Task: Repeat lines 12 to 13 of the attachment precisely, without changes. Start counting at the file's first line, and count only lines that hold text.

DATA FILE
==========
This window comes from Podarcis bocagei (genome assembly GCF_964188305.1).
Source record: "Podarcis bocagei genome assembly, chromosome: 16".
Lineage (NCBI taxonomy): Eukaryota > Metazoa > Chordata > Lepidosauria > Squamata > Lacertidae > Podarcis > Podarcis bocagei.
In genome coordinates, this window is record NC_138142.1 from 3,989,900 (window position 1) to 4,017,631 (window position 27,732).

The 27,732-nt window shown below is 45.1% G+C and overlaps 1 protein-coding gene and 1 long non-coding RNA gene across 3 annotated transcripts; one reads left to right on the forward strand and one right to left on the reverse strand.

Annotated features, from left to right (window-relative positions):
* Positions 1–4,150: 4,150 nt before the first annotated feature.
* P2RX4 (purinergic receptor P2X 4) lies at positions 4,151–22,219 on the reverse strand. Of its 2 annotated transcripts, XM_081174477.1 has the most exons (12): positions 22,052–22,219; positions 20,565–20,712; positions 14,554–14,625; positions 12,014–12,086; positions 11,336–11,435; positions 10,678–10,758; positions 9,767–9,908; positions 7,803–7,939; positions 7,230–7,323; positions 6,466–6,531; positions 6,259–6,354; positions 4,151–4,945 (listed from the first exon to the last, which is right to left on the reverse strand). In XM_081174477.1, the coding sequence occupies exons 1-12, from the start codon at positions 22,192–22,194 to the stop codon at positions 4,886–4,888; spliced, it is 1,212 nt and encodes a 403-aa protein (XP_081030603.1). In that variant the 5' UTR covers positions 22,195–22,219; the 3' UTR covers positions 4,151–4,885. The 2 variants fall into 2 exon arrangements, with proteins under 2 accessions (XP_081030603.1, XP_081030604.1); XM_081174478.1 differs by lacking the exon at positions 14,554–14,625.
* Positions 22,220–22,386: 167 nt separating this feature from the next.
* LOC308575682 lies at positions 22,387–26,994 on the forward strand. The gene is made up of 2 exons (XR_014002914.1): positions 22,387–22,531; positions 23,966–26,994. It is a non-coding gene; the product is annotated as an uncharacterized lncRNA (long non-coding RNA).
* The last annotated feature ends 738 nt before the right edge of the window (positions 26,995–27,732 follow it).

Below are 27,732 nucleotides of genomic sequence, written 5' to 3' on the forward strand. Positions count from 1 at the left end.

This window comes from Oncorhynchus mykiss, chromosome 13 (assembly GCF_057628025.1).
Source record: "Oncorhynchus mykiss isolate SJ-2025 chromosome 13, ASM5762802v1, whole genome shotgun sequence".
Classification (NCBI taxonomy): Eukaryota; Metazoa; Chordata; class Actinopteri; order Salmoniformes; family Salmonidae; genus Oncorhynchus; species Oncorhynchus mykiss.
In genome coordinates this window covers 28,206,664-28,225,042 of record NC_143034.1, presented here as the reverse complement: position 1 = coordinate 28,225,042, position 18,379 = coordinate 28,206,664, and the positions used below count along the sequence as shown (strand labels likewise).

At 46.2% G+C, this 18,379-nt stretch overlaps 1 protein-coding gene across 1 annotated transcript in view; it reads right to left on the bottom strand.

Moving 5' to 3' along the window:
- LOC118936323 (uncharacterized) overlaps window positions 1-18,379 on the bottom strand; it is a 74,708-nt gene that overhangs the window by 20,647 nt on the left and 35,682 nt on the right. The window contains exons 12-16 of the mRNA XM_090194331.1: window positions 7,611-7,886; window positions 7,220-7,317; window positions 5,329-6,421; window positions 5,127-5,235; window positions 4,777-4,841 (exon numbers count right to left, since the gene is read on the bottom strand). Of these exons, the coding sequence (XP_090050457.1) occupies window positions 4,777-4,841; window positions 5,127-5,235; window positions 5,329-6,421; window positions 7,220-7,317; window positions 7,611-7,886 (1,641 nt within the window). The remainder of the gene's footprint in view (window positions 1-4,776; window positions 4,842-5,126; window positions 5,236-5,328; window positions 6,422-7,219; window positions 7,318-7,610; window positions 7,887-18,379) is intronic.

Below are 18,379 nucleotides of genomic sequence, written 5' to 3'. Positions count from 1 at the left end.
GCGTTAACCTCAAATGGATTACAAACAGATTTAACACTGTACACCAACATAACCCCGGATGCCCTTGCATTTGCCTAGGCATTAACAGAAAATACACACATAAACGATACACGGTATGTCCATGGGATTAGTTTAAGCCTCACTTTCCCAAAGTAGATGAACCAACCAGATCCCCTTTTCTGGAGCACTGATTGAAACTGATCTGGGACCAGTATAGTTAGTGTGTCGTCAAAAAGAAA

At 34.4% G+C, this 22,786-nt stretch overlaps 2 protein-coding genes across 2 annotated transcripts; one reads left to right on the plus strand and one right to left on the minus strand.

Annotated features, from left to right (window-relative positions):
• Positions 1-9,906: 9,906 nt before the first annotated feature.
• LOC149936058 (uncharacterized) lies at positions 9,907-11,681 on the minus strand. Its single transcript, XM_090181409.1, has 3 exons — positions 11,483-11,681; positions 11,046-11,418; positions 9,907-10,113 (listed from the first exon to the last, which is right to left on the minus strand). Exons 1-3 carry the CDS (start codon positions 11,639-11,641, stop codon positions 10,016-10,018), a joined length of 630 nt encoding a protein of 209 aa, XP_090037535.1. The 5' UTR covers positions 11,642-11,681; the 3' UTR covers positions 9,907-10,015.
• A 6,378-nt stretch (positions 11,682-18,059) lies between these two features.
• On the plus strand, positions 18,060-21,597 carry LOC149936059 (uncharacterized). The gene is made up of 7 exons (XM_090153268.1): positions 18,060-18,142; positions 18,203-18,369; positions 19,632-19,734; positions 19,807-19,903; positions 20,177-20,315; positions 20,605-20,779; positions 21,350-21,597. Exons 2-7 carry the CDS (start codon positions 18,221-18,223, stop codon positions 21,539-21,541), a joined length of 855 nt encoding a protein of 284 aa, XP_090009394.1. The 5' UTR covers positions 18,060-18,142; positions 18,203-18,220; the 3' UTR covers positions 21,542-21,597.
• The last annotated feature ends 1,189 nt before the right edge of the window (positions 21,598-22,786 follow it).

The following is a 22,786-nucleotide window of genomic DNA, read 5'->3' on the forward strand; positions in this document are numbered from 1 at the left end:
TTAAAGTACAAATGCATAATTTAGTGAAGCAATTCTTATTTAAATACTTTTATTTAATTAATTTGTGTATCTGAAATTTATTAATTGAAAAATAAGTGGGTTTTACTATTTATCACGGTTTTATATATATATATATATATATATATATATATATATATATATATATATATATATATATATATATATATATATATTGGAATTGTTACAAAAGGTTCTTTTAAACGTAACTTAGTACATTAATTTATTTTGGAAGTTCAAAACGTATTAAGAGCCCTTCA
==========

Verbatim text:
Below are 27,732 nucleotides of genomic sequence, written 5' to 3' on the forward strand. Positions count from 1 at the left end.

This window comes from Oncorhynchus mykiss, chromosome 13 (assembly GCF_057628025.1).